Whether we are taking care of our children, our parents, a sibling or a cherished friend, it is important to maintain personal wellness from a physical, financial and legal perspective.
It is easy to miss critical details because you are concentrating on what was just said and miss the next 10 sentences. Having a second set of eyes and ears is important. As a caregiver, you need to make sure you can access the missing information. This means being a designated guardian, agent under a Power of Attorney, Health Care Agent and/or Surrogate. In some situations, you may also be asked for a HIPAA Medical Release. Many attorneys are including the required HIPAA language in their documents to simplify access to information.
It is critical to remember that you are not the patient. Your role is to share the information and participate in decision making. Establishing the right to information allows you to speak directly to all health care providers, obtain copies of medical records and participate in decision making. You have to make sure you are not imposing your will and value system on the person you are helping. They may desire to continue seeking treatment that you do not understand or support. Ultimately it is their decision and as a caregiver, you must support their decisions. Remember - you are acting with them and are not taking over for them.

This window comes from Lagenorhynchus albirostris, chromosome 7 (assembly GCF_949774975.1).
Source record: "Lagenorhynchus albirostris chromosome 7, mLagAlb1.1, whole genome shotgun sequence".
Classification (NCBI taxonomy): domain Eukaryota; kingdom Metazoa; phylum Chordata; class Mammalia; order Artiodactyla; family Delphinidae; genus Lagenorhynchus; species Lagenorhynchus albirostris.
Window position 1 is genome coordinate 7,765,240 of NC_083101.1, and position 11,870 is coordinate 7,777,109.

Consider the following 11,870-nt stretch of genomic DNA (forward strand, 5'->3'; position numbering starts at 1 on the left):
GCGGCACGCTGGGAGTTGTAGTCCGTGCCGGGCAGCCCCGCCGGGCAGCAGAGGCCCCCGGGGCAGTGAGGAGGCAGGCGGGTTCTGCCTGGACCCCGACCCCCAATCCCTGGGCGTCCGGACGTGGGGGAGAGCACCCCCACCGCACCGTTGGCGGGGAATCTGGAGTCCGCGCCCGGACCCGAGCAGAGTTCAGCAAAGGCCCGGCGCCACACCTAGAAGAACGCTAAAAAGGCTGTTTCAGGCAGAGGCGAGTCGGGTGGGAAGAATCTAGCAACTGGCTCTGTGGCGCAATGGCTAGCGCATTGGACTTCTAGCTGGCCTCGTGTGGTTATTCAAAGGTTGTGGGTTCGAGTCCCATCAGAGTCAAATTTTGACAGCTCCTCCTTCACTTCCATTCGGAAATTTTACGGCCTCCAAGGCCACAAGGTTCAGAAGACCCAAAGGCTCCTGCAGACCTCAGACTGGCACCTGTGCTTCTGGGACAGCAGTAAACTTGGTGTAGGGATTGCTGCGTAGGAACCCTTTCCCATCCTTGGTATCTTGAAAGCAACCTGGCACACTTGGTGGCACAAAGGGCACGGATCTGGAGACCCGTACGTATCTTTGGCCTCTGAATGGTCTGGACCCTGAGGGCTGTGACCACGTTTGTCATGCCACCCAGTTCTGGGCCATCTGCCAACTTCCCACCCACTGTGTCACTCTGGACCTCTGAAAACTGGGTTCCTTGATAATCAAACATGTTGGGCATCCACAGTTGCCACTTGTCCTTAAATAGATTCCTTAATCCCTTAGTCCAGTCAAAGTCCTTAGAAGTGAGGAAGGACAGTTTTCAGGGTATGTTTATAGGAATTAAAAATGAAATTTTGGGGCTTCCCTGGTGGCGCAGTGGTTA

Lastly, being a caregiver can be emotionally and physically exhausting! Many articles can be found reminding us that you need to take both physical and mental breaks from caregiver duties. Take time for yourself. It is OK to say “no” when you need a break. You are not abandoning them. You are no good to the person you are assisting if you spread yourself too thin and become in need of help yourself.
If you interested in learning more, please contact Vicky Ann Trimmer, Esquire at Daley Zucker Meilton & Miner, LLC at (717) 724-9821